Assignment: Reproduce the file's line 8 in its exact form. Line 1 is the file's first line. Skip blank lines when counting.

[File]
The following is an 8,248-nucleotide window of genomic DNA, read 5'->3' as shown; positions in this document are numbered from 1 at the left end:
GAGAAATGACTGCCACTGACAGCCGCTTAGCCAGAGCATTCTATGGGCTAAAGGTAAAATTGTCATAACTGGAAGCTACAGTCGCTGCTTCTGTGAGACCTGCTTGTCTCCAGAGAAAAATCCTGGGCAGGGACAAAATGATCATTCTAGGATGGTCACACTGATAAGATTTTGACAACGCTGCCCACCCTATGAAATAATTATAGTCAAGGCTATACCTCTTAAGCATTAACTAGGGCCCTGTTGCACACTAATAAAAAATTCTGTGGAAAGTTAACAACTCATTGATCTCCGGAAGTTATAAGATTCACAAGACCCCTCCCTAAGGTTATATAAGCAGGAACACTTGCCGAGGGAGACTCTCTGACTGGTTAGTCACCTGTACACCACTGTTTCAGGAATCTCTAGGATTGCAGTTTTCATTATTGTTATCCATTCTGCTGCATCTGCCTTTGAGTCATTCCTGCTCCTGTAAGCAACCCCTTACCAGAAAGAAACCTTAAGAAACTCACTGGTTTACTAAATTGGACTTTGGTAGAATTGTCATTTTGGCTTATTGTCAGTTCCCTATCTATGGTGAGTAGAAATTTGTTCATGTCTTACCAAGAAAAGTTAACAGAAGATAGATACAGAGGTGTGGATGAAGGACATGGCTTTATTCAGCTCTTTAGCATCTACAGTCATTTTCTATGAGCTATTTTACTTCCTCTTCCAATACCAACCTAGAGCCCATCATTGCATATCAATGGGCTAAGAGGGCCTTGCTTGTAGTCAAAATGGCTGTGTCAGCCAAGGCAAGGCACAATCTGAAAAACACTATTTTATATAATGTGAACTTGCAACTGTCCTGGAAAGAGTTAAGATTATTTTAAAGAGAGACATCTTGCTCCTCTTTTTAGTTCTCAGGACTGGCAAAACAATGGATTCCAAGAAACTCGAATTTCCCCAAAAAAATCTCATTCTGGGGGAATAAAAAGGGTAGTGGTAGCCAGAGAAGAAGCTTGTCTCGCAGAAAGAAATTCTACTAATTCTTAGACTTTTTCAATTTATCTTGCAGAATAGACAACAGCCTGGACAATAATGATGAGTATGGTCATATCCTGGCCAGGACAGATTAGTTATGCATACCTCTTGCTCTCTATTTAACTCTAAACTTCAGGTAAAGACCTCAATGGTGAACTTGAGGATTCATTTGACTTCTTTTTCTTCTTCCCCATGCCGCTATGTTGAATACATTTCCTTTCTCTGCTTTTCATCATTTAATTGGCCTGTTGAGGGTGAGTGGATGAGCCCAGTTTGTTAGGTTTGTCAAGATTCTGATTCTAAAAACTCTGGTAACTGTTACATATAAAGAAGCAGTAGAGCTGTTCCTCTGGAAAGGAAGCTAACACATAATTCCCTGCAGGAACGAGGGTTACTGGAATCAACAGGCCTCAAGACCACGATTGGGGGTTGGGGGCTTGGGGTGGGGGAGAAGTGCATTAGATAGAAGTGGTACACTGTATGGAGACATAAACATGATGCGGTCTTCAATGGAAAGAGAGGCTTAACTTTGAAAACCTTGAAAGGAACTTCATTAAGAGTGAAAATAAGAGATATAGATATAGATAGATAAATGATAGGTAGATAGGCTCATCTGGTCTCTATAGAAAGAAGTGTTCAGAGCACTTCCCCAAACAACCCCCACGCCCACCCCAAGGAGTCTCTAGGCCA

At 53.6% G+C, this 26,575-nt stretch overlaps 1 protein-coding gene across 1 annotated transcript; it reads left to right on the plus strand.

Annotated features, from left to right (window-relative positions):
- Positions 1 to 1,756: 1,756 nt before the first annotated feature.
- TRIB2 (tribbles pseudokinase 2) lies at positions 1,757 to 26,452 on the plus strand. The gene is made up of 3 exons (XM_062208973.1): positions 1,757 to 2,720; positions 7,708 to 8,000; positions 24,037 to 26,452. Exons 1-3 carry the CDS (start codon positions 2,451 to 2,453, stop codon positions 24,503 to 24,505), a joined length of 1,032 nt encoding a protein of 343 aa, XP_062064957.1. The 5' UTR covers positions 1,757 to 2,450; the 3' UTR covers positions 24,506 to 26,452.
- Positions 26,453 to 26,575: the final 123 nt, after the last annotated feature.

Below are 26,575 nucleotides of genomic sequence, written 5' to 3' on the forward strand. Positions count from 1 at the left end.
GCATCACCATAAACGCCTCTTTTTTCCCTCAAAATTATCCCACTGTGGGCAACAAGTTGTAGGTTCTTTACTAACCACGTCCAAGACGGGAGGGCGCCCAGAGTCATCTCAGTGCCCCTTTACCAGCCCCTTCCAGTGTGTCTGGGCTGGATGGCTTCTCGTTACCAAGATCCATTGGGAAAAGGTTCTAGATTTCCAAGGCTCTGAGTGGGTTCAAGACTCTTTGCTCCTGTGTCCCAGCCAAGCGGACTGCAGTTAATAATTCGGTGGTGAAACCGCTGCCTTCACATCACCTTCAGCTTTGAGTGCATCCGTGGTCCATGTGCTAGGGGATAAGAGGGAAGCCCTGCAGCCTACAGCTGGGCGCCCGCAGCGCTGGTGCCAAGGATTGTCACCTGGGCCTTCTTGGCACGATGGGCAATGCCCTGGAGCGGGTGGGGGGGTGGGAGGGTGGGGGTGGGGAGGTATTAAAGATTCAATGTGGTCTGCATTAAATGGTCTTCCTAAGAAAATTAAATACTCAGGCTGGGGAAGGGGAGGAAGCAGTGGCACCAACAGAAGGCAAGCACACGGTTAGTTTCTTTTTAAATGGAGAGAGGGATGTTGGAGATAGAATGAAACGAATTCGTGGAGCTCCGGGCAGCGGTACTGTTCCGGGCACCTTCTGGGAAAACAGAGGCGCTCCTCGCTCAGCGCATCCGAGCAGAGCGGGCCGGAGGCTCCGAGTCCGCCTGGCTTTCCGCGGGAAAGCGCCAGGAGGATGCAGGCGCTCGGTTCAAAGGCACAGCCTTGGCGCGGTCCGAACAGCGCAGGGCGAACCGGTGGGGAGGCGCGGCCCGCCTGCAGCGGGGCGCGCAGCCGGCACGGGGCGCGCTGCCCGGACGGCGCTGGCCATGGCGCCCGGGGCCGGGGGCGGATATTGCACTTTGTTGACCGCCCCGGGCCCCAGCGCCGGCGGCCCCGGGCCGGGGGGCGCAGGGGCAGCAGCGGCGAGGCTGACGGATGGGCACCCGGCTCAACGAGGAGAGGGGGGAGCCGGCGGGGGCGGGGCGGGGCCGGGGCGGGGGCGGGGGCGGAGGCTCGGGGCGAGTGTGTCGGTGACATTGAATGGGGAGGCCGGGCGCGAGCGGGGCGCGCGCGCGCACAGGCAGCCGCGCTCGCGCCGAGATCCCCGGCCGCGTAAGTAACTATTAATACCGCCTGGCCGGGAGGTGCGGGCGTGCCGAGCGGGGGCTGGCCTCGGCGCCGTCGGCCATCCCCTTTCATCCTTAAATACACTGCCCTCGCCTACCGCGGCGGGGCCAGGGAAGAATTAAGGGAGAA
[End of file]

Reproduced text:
Below are 26,575 nucleotides of genomic sequence, written 5' to 3' on the forward strand. Positions count from 1 at the left end.